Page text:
In 1948 Harry Ross and Ralph Smith designed a space station, based on a concept originally described by H.Noordung in his 1928 book “Das Problem der Befahrung des Weltraums” or “The Problem with Space Travel”. Noordung had called his original idea the “Wohnrad” or “Living Wheel”. The design was a single unit with three main features. The first was a 30 m diameter living quarters. The second feature was a 60 m diameter mirror in the form of a parabolic annulus. This would collect the equivalent of 3900 kW of solar energy, of which a maximum of nearly 1000 kW might be usable. Water or mercury would be heated in ring-main of pipers at the circular focus of the mirror driving either turbo-generators housed in blisters space around the circumference of the living quarters. The black condenser tubes of this circuit, together with the radiators for the air and temperature conditioning planet were on the back of the station. The habitat of the station consisted of two concentric galleries, having a total length of 140 m. Sunlight would be admitted through rings of windows in the mirror. The galleries would be subdivided into rooms, laboratories, workshops, passageways. There would be automatically closing bulkheads to limit the damage caused by meteor penetration or other accident. It was suggested that a permanent astronaut staff of 24 people would be required. The large ‘hub’ of the station would house the air and water storage and reclamation plant, the radio gear and the attitude and spin control ‘reaction flywheels’.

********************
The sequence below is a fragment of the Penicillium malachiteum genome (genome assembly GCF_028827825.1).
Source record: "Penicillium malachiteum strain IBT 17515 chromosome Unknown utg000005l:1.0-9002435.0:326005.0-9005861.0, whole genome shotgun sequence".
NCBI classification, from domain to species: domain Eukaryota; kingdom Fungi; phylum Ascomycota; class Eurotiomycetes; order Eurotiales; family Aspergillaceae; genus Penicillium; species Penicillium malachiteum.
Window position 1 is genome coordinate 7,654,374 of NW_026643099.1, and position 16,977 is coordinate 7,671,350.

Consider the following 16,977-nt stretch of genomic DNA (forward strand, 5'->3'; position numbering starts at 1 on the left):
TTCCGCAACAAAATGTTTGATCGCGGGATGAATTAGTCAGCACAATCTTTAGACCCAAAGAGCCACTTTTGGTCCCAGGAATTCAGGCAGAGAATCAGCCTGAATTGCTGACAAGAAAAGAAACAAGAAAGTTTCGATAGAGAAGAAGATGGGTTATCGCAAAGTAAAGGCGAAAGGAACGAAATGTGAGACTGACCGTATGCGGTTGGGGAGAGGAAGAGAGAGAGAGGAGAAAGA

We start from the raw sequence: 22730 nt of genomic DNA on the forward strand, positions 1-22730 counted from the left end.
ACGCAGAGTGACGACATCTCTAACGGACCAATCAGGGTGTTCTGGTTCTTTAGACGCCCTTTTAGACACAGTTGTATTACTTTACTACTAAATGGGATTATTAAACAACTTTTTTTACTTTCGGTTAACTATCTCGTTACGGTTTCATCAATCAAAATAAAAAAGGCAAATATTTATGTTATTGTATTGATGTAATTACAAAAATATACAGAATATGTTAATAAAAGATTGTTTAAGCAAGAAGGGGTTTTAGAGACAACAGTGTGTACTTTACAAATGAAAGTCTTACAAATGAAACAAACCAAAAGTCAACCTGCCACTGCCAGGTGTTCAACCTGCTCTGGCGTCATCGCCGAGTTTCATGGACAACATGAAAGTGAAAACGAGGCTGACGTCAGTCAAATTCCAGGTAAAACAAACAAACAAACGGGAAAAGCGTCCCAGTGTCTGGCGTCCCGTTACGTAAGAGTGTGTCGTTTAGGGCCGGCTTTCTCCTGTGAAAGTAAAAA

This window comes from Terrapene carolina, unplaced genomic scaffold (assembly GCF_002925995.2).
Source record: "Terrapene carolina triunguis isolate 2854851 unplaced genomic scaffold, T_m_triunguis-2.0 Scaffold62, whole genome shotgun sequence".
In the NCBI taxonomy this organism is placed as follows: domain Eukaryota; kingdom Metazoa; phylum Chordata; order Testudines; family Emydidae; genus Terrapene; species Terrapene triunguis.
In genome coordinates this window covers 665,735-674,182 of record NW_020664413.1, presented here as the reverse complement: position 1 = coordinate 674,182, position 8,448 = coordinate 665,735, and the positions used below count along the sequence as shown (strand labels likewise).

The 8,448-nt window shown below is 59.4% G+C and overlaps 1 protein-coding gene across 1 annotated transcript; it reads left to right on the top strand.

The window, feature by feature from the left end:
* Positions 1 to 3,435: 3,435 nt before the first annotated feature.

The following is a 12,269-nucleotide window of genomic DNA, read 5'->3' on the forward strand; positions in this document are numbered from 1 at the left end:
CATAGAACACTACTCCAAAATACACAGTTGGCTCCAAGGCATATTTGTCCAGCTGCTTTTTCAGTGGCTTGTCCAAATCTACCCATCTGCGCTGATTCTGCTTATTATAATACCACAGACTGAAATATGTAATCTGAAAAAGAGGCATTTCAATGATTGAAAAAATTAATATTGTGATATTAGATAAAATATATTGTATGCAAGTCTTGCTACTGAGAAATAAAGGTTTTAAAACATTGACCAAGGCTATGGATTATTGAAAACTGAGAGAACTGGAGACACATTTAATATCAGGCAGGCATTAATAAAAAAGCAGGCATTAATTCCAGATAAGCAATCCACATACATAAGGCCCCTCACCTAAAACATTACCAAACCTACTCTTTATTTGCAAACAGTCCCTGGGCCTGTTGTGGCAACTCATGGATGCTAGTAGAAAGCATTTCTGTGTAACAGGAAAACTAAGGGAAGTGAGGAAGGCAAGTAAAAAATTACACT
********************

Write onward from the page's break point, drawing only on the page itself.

The space station atmosphere would likely have consisted of a Hydrogen peroxide source for both oxygen and water, requiring 35 – 57 tonnes per year. The food ration would be 1.37 kg per day per person, which equates to 12 tonnes per year. The third feature of the space station was a lattice boom, which was supported on bearings by the barrel of the station’s rear strobe-telescope. The arm would be kept stationary (non-rotating) according to some predetermined orientation. One end of the boom was a gimbal-head carrying the radio antennae, to which access was obtained by a ladder. The other end would carry a two-deck airtight cylinder with an airlock chamber at each end. This would provide for a zero-gravity laboratory and allow an entry and exit point for the space station.
The BIS space station seems quite primitive when compared to the technology of the International Space Station today. But for its time, it was a visionary concept and the designers put a lot of thought into the engineering and basic human requirements.
Space Stations of the future may be the results of vast engineering projects, serving CIS-lunar space or even missions to Mars. Many communities may live and work on board, perhaps enjoying the low gravity afforded by a rotating structure. The ability of humans to expand off world depends on our capability to build such large structures. The work of pioneers like Noordung and Ross, pointed the way to the vision and modern space stations represent the fulfilment of their dreams.
The original paper by Harry Ross and Ralph Smith is which explained the space station design was titled “Orbital Bases, Journal of the British Interplanetary Society, Vol.8, pp.1-19, 1949”. This paper can be purchased by contacting us here.
More about the history of the BIS projects can be purchased in the book found here: Interplanetary – A History of the British Interplanetary Society.